Weekend Reading

This week: Roman shipwrecks; Ben Franklin, firefighter; the sex- and violence-filled world of Snow White; the Hatfields and McCoys; the Klan and demographic change; the Golden Gate Bridge turns 75; Queen Elizabeth celebrates sixty years on the throne; the Eisenhower Memorial fight rages on; and the death of a famous “ethical historian.”

• The struggle over preserving the ancient city of Petra.

• The wreckage of two ships just discovered off the Greek islands of Corfu and Paxoi comes from the 3rd century AD.

• We’ve all heard that one of Benjamin Franklin’s many accomplishments was the founding of one the first fire departments in colonial America. Here’s the full story.

• The violent new take on Snow White premiering in movie theaters this weekend turns out to be pretty old school (which won’t surprise anyone who’s read the original version of Little Red Riding Hood in Chris Gehrz’s Modern Europe class).

• “The new direction” in Civil War history, and “progressive” reenacting, as 150th anniversary attention continues…

• Millions tuned in to watch Kevin Costner et al. reenact the Hatfield/McCoy feud — in a History Channel miniseries shot in… Romania!

The Golden Gate Bridge
Licensed by Creative Commons (Daniel Schwen)

• Amid reports that non-white births now outnumber white births in the United States, Chris Beneke looked back to the Ku Klux Klan’s reaction to an earlier projection of demographic change.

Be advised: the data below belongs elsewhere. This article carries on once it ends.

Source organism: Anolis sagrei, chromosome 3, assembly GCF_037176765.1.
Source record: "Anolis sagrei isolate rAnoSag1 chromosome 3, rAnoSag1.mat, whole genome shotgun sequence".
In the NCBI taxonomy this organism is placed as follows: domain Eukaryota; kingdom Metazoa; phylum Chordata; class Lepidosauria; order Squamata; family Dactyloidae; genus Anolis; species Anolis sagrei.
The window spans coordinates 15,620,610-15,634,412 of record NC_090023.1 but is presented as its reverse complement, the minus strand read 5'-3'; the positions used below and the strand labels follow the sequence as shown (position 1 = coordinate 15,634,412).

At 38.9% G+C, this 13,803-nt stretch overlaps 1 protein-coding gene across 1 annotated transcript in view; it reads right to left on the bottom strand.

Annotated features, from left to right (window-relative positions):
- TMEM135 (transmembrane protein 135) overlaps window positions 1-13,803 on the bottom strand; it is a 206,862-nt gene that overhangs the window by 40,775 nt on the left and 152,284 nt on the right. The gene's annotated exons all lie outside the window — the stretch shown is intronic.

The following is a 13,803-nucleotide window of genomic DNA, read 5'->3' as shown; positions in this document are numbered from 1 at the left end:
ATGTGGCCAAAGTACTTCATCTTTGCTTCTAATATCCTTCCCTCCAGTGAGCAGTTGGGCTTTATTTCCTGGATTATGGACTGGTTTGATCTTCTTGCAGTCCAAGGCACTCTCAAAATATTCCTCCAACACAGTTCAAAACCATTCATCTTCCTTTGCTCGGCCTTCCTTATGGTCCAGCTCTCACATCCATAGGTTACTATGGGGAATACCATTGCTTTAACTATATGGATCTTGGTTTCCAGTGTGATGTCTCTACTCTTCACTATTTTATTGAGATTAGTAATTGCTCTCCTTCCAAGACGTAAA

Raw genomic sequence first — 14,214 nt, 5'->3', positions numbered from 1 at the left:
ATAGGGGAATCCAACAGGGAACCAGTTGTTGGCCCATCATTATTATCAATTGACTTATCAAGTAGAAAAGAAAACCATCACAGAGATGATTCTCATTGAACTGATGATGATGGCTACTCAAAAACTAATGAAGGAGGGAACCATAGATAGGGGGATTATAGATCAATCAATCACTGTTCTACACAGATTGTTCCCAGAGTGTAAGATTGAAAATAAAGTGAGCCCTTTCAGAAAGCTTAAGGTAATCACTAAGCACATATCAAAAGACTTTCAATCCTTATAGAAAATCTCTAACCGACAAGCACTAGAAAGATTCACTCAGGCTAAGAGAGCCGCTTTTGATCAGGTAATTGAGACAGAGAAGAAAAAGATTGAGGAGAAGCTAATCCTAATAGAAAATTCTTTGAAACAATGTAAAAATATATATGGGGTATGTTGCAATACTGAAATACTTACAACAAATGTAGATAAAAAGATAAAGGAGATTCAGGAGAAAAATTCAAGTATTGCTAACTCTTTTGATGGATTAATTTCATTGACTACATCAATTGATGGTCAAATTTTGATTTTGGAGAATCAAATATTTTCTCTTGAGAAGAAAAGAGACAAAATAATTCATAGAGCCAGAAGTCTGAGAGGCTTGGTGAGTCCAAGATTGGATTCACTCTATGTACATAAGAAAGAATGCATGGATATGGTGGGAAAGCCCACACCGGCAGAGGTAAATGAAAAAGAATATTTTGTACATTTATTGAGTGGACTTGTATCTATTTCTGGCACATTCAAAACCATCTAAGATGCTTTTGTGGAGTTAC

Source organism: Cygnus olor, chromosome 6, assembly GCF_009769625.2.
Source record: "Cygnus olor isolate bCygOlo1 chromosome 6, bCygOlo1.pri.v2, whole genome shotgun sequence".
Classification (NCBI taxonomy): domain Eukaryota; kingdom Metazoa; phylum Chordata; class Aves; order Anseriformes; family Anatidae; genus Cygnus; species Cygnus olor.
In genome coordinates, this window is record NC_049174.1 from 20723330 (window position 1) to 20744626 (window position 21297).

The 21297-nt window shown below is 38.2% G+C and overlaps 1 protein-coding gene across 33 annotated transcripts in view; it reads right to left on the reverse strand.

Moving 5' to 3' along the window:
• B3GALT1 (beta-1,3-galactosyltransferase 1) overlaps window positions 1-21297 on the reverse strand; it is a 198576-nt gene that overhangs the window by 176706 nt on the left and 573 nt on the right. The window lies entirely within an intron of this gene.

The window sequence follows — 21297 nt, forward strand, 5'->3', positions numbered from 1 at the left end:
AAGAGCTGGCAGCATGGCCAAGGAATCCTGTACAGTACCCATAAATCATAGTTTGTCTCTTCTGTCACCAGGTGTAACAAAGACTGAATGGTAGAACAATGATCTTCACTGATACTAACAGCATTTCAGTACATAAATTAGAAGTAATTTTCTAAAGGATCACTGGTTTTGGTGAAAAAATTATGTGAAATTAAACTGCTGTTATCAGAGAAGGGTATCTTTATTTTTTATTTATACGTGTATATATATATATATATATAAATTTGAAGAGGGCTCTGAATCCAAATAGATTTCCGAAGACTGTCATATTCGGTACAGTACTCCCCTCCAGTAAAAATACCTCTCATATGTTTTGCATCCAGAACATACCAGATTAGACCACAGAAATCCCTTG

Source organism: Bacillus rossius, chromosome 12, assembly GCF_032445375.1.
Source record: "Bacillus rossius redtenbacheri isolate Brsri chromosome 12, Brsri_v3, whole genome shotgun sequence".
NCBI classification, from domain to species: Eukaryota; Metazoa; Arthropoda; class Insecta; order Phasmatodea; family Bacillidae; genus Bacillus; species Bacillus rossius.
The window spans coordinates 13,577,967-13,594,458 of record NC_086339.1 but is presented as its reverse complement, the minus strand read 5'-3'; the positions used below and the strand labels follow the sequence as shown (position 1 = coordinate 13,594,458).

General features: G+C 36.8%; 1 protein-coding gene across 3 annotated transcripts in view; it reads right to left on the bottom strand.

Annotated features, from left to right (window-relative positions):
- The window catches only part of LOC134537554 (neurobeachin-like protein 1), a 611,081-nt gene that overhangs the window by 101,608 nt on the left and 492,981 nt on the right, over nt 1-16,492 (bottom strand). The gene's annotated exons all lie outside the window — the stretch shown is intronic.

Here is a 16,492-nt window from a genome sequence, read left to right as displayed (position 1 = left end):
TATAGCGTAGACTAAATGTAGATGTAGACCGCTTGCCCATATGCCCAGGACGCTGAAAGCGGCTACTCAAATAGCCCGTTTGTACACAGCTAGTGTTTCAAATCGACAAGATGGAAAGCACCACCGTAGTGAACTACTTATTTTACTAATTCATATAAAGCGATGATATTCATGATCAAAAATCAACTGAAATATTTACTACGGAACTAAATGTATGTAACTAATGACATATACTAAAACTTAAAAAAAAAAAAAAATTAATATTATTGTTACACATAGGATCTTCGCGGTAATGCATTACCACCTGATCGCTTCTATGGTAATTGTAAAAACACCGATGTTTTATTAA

• A couple of excellent pieces from The Atlantic on the 75th anniversary of Golden Gate Bridge and how the San Francisco of 1937 feels like a foreign country looking back from the vantage point of 2012.

• Recalling some high points (and quirky job features) in the career of Queen Elizabeth II as she enters his sixtieth year as monarch.

• And on the other side of Britain’s class divide after World War II… Check out this photo essay on the poorer sections of 1950s London.

• The fight over the proposed Dwight Eisenhower memorial in Washington, DC continues…

• “Ethical historian” William Lee Miller (best known for presidential biographies of Abraham Lincoln and Jimmy Carter, plus The First Liberty: Religion and the American Republic) died at age 86.

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